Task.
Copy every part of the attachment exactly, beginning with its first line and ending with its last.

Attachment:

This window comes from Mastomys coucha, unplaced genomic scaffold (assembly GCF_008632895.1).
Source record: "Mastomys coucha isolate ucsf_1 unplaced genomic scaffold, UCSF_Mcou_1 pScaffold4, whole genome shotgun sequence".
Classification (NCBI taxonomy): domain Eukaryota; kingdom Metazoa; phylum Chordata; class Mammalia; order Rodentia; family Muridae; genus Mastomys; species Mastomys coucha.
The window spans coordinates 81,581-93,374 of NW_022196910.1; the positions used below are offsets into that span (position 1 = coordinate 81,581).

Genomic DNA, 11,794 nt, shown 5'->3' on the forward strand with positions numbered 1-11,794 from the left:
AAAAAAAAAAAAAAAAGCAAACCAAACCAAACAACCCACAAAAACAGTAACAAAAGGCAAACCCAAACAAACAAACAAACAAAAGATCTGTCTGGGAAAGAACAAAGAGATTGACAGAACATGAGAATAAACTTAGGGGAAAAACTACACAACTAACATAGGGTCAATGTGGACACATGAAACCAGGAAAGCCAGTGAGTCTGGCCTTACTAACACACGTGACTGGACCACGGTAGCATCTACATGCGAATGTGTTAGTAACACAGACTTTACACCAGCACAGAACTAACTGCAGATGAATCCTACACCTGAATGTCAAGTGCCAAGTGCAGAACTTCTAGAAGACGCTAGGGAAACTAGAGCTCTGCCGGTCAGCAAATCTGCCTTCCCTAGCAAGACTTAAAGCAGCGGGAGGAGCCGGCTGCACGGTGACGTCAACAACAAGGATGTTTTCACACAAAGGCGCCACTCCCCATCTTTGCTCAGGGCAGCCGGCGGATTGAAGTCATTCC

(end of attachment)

This window comes from Mastomys coucha, unplaced genomic scaffold (assembly GCF_008632895.1).
Source record: "Mastomys coucha isolate ucsf_1 unplaced genomic scaffold, UCSF_Mcou_1 pScaffold4, whole genome shotgun sequence".
Classification (NCBI taxonomy): domain Eukaryota; kingdom Metazoa; phylum Chordata; class Mammalia; order Rodentia; family Muridae; genus Mastomys; species Mastomys coucha.
The window spans coordinates 81,581-93,374 of NW_022196910.1; the positions used below are offsets into that span (position 1 = coordinate 81,581).

Genomic DNA, 11,794 nt, shown 5'->3' on the forward strand with positions numbered 1-11,794 from the left:
AAAAAAAAAAAAAAAAGCAAACCAAACCAAACAACCCACAAAAACAGTAACAAAAGGCAAACCCAAACAAACAAACAAACAAAAGATCTGTCTGGGAAAGAACAAAGAGATTGACAGAACATGAGAATAAACTTAGGGGAAAAACTACACAACTAACATAGGGTCAATGTGGACACATGAAACCAGGAAAGCCAGTGAGTCTGGCCTTACTAACACACGTGACTGGACCACGGTAGCATCTACATGCGAATGTGTTAGTAACACAGACTTTACACCAGCACAGAACTAACTGCAGATGAATCCTACACCTGAATGTCAAGTGCCAAGTGCAGAACTTCTAGAAGACGCTAGGGAAACTAGAGCTCTGCCGGTCAGCAAATCTGCCTTCCCTAGCAAGACTTAAAGCAGCGGGAGGAGCCGGCTGCACGGTGACGTCAACAACAAGGATGTTTTCACACAAAGGCGCCACTCCCCATCTTTGCTCAGGGCAGCCGGCGGATTGAAGTCATTCC